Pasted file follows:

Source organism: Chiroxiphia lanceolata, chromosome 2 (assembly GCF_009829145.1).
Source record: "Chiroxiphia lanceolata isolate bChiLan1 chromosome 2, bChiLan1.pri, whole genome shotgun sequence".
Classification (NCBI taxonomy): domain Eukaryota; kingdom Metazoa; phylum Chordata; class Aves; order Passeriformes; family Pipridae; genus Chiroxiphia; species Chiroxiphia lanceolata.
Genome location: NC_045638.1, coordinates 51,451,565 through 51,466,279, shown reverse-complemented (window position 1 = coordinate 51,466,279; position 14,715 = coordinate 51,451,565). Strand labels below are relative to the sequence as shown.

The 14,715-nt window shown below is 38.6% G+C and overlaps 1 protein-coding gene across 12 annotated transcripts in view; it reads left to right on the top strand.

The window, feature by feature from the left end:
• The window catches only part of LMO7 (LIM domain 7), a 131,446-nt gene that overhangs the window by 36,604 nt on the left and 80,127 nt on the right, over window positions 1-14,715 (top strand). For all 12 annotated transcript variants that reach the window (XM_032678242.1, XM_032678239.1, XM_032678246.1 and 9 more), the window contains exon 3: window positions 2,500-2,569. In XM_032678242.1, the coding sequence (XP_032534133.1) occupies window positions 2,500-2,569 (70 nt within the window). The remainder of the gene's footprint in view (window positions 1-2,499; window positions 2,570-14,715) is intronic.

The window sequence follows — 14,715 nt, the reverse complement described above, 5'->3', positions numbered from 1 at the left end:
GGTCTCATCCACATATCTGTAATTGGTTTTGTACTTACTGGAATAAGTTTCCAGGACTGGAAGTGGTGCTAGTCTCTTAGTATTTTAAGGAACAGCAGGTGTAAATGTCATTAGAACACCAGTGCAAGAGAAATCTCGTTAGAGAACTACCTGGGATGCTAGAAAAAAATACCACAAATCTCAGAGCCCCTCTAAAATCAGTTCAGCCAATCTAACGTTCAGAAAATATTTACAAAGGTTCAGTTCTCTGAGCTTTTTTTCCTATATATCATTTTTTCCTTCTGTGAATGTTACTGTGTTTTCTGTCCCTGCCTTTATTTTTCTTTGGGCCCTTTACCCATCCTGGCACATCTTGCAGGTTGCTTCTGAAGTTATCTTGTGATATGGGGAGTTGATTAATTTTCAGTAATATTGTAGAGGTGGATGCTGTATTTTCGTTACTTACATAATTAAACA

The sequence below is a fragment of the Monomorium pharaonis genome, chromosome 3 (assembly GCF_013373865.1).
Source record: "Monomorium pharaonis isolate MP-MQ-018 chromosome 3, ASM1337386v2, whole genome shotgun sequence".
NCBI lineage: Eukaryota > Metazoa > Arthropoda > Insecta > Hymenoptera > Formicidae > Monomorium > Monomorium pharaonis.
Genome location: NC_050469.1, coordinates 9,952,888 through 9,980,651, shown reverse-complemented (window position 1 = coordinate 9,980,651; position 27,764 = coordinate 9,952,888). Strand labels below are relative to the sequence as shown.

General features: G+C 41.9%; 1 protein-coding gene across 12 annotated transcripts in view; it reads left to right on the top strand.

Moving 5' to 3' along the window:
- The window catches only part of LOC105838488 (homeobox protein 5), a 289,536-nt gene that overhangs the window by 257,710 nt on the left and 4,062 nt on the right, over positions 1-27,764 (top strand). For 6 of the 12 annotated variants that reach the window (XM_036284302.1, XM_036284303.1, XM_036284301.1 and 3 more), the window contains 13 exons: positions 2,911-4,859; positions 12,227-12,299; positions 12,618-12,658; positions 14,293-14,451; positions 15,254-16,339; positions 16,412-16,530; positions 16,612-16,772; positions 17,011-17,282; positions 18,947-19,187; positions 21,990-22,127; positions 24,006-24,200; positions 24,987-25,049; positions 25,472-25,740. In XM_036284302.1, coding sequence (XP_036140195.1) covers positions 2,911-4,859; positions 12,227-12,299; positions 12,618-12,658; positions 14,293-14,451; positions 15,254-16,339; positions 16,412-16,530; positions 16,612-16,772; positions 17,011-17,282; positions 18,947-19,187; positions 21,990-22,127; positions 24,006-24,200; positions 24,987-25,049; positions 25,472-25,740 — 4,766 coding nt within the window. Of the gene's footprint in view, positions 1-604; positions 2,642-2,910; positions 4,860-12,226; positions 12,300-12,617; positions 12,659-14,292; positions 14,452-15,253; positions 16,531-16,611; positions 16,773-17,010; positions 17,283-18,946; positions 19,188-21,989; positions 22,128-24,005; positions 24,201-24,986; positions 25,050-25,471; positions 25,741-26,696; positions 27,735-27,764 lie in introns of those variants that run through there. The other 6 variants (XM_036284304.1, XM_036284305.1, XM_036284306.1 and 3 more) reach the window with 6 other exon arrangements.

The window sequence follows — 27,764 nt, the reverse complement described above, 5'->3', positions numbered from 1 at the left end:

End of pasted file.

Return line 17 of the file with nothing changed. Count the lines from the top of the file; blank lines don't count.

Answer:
The window sequence follows — 27,764 nt, the reverse complement described above, 5'->3', positions numbered from 1 at the left end: